Colin Lenton

Ryan Meres got deeply involved with energy efficiency and codes during college. He studied civil engineering at the University of Buffalo before transferring to the Savannah College of Art and Design in 2006, where a yearlong studio focused on sustainable design. “That got me interested in energy efficiency,” he recalls.

After graduating in 2007, Meres joined the Atlanta-based Southface Energy Institute, which deepened his knowledge of high-performance and green building practices. A year later, Meres was working for the state of Georgia, leading all of the development on energy and green codes for the Georgia Department of Community Affairs. Following a one-year fellowship at the DOE’s Building Energy Codes Program, Meres became a senior code compliance specialist at Washington, D.C.–based Institute for Market Transformation (IMT), where he led the advocacy group’s work on building energy codes for almost six years.

Meres has now been program director at RESNET for just over a year. His top task is to increase the number of HERS-rated homes in the U.S. above the current rate of 200,000 a year. “It’s a multipronged approach,” he explains. “How can we ensure that HERS-rated homes are properly valued in the market?” He believes this can be accomplished when more builders and real estate professionals see the benefit of using HERS ratings. Meres is trying to get HERS index scores into real estate listings by educating appraisers to recognize the value of HERS-rated homes. In a new partnership with the Chicago-based Appraisal Institute, residential appraisers now have access to HERS data for their area.

The 35-year-old has been pushing for a move toward performance-based codes, noting that the prescriptive path has developed to a point where it’s difficult to get efficiency gains across the board. “The prescriptive code process gets focused on individual products,” he explains. Manufacturers influence that and get certain products, whether they be insulation or windows, included. “With the performance path, you’re talking about total performance,” Meres explains. “What performance level can a home realistically, and cost effectively, achieve?”

He points to a Leading Builders of America study that found that builders could save $1,700 per home by using an energy index option rather than the prescriptive path in the energy code. “You need to meet a score, but the energy index gives a lot of options about how you get there,” he says. “Energy ratings will stay in the code when more states continue to adopt it.” The 2018 IECC has an option that allows builders to use a HERS rating for energy code compliance.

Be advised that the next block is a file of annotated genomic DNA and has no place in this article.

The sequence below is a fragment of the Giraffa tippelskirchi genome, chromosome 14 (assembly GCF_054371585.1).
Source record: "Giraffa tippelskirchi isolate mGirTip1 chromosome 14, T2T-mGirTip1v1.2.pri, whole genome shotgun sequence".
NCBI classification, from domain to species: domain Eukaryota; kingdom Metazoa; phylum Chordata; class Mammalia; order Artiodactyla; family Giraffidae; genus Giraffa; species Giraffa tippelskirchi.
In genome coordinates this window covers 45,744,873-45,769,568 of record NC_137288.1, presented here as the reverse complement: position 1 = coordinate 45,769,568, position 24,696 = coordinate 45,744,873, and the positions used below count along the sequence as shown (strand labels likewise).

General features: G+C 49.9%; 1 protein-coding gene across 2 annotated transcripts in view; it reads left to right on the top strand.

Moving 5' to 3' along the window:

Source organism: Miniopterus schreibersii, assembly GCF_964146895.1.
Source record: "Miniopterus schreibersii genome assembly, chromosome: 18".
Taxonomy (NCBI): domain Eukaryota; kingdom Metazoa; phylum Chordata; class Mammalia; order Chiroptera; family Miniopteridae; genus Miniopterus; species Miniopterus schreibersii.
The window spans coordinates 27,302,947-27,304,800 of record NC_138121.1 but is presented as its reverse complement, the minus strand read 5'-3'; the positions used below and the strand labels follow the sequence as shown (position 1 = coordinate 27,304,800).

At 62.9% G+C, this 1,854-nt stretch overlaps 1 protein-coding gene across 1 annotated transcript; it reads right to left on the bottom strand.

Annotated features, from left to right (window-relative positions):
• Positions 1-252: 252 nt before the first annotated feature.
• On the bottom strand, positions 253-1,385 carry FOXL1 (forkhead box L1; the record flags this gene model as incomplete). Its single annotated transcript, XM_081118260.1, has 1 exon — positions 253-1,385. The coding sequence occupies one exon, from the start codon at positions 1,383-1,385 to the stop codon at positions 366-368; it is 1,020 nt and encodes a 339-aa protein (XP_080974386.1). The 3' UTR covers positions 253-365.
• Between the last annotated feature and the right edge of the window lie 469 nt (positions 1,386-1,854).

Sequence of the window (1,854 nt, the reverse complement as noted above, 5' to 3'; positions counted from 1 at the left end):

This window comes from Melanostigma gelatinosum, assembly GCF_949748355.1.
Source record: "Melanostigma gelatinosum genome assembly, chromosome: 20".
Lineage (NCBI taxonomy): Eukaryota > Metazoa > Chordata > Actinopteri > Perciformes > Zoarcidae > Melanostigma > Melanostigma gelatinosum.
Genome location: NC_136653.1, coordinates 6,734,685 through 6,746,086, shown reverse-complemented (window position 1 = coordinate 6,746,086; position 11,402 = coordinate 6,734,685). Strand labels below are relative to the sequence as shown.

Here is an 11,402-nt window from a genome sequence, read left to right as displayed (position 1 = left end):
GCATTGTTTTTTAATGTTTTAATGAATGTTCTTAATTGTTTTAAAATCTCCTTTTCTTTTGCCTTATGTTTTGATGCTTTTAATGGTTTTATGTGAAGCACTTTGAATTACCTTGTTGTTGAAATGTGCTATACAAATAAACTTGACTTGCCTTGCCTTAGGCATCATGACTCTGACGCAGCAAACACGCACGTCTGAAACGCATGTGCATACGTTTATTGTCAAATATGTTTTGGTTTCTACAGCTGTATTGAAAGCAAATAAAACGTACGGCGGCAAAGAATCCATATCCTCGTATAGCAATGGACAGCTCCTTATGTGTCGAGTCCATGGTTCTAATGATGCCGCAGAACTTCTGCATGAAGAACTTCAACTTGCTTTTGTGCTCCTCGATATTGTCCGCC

While builders and designers may complain about additional costs involved with more energy-efficient construction, Meres believes that using a rating—like HERS—can help achieve the goals in the most cost-effective way. “The projected HERS rating is based on plans and specs,” Meres explains. “We can provide different solutions than the builder may have thought of—by switching out windows or using a different kind of insulation to achieve the same R-value.”

One of his current projects involves developing a whole-house water efficiency rating with RESNET, which will be an ANSI standard when it’s finished. The proprietary version, called HERS H2O, will be ancillary to the current HERS rating.

It’s become clear that more consumers are demanding an energy-efficient home, but Meres notes that not every consumer is focused on their electric bill. “What really sells—I believe—is comfort,” Mere says. And that fact just might lead to more efficient, and resilient, homes.

“As there are more and more natural disasters, more home buyers are going to become interested in the resilient aspects of the home they’re looking to buy," he says.

“Natural disasters are real and tangible,” Meres adds. “I believe that will have an impact on the codes.”

But there’s an inherent lag in implementation, he notes. There are studies and findings that still need to be completed about recent events. And even when data has been identified, code authorities need to ask what has been learned so that better homes can be built in the future. Combine this with the three-year code development cycle—plus the fact that many states wait one or even two cycles before adopting a new code—and you’re looking at six, nine, or 12 years before implementation.

But Meres is in the battle for the long run, knowing that change in building codes comes slowly. “Other than getting the energy indexes in, there hasn’t been any really big change in energy codes since 2012,” he says. _edward keegan